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Five members of one family dead in Arizona murder suicide, police say

Five people died in a murder-suicide in Tucson, Arizona.

Five people died in a murder-suicide in Tucson, Arizona.  (ap)

Five people killed in a murder-suicide in a Tucson home were all members of the same family, police said Wednesday.

Police said 25-year-old Christopher Carrillo killed his family before turning the gun on himself.

The others killed were 58-year-old Raul Carillo, 53-year-old Karen Saari, 32-year-old Erik Carrillo and 17-year-old Isela Rodriguez.

The bodies were found Tuesday evening by a man who went to the single-story house, police say.

Police did not know what lead to the shooting and an investigation is ongoing.

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Details were sparse, but all of the dead had signs of gunshot trauma, police Sgt. Pete Dugan said.

Authorities weren't actively searching for suspects because they believe it was a murder-suicide, he said.

"They are trying to figure what took place," he said.

The shootings occurred in a blue-collar neighborhood on the south side of Tucson that residents said has seen an uptick in drug dealing recently.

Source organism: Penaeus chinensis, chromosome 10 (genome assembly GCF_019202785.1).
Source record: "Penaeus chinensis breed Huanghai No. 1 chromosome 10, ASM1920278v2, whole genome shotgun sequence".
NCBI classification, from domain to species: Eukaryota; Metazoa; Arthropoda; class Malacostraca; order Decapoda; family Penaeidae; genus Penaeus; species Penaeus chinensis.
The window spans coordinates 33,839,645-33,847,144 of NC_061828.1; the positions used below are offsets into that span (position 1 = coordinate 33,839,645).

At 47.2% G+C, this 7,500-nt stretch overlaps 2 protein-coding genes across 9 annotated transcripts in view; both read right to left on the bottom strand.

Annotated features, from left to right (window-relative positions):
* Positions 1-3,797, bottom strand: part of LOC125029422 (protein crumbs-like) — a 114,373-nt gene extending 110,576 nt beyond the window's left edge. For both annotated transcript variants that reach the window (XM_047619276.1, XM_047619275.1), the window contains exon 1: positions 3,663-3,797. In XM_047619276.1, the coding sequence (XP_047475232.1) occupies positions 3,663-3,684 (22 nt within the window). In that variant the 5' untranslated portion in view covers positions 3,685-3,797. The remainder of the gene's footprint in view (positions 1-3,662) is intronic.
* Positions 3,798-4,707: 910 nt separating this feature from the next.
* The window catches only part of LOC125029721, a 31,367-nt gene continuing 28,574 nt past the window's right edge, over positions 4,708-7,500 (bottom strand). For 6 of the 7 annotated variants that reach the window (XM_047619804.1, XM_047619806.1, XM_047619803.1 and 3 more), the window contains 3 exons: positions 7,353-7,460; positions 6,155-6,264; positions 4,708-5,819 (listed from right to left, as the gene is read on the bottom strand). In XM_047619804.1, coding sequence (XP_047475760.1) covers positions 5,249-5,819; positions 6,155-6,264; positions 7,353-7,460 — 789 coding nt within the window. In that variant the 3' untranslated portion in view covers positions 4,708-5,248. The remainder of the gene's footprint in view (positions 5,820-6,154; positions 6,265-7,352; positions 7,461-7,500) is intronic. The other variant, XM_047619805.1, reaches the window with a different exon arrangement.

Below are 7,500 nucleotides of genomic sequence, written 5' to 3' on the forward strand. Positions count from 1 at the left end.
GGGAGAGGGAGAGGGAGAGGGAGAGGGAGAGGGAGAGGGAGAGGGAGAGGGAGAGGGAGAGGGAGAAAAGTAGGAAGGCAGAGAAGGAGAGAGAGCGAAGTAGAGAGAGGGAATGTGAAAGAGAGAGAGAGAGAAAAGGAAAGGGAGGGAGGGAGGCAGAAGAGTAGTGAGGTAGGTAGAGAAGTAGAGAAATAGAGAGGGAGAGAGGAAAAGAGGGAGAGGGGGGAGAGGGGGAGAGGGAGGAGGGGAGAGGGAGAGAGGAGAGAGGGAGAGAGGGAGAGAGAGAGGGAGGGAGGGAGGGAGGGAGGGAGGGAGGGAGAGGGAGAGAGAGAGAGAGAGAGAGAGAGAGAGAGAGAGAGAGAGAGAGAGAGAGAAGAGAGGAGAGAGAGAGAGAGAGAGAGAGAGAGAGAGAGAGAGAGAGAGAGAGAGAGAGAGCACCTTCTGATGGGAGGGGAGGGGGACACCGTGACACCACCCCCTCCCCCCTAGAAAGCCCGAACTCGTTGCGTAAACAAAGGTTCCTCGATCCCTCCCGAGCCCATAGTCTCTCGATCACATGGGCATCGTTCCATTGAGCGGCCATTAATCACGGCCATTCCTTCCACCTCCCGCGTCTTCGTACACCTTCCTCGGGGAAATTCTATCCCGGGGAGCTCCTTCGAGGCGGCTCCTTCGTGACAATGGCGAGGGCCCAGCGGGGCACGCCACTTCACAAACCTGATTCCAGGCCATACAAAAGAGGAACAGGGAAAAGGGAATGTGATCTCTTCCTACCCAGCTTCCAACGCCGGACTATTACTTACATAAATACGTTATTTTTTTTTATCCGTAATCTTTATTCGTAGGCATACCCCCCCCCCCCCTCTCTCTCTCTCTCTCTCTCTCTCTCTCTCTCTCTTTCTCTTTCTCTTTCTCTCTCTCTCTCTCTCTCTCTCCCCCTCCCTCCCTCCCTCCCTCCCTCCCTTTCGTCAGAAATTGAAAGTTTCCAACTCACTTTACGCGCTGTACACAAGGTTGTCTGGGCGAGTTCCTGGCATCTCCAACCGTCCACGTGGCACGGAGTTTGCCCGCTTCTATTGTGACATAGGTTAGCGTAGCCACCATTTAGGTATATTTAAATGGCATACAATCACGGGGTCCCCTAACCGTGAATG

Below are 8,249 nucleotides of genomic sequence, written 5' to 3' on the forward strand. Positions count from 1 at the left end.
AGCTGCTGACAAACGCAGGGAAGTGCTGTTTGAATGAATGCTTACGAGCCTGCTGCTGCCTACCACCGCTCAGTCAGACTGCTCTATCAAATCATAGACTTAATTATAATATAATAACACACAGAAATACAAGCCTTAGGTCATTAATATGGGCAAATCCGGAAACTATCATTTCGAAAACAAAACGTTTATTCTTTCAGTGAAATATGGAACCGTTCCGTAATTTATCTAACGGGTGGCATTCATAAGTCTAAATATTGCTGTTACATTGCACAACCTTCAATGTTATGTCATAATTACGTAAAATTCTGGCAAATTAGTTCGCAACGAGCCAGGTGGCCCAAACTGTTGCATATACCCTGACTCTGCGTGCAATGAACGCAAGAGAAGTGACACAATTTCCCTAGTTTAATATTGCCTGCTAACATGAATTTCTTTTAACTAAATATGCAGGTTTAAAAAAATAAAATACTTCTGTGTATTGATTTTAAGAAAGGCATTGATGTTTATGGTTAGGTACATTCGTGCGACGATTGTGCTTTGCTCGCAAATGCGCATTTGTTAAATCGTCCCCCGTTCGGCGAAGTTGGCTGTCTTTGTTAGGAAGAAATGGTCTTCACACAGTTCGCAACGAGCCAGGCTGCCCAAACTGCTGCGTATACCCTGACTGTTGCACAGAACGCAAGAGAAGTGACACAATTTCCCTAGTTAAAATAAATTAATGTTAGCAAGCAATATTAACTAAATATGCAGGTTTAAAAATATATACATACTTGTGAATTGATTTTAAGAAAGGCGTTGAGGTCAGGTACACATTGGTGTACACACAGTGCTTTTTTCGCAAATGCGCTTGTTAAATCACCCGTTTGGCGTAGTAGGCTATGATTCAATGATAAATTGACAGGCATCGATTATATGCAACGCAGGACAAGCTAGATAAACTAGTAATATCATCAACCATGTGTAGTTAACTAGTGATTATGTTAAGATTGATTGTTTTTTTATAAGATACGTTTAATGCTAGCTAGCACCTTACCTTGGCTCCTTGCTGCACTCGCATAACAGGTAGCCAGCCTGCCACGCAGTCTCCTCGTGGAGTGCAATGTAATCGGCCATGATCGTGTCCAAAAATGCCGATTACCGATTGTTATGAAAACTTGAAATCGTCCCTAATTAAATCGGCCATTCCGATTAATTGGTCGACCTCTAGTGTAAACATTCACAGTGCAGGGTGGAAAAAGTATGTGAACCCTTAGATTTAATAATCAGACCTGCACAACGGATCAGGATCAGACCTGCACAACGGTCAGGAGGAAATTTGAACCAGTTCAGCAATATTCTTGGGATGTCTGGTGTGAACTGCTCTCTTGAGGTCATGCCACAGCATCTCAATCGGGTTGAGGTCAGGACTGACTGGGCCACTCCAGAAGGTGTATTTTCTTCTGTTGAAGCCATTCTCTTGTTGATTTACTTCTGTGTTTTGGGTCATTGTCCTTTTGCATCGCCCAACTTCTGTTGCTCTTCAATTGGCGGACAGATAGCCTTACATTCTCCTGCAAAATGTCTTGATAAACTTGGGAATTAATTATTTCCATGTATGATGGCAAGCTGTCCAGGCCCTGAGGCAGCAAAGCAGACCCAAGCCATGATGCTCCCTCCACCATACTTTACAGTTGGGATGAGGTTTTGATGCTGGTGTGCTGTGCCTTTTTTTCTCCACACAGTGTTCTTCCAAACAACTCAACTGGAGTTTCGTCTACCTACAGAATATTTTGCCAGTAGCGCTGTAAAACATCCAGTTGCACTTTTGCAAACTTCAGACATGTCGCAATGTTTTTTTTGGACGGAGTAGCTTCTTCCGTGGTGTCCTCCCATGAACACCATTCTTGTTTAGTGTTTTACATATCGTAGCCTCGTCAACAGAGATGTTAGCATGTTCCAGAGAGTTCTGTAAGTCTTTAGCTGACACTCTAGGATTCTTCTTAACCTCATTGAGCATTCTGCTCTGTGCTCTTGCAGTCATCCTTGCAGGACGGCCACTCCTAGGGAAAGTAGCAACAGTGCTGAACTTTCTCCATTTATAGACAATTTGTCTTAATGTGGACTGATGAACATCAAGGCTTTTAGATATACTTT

The home had a no-trespassing sign on the door, and two tricycles and a small basketball court in front. An abandoned home stood on one side of the residence.

Neighbor Araceli Zatarain said a family of four has lived in the home for more than 20 years. Police officers arrived at the home with guns drawn and demanded that Christopher Carrillo come out, she said.

Police later went inside and found the bodies.

Zatarain said she was not close with the family but always said hi to them. The patriarch, Raul Carillo, spent a lot of time outside walking and sweeping the floor, said Zatarain's daughter, Carol Ibarra.

Ibarra says she didn't see Raul Carrillo outside at all on Tuesday but also didn't hear any strange noises or gunshots.

Lupita Garcia, the grandmother of Isela Rodriguez's boyfriend, said she was stunned and saddened. Rodriguez, who went by the name "Chela," lived with Garcia and was visiting her grandparents.

Garcia said her grandson became worried after Rodriguez stopped responding to his calls. He ran frantically for nearly a mile but found police tape around the house when he arrived, Garcia said. She said the grandson was so devastated that he was hospitalized and later released.

Garcia said her grandson had been dating Rodriguez for several years. She described her as a good young lady who was kind and pleasant.

"I've never had a pain like this," Garcia said.

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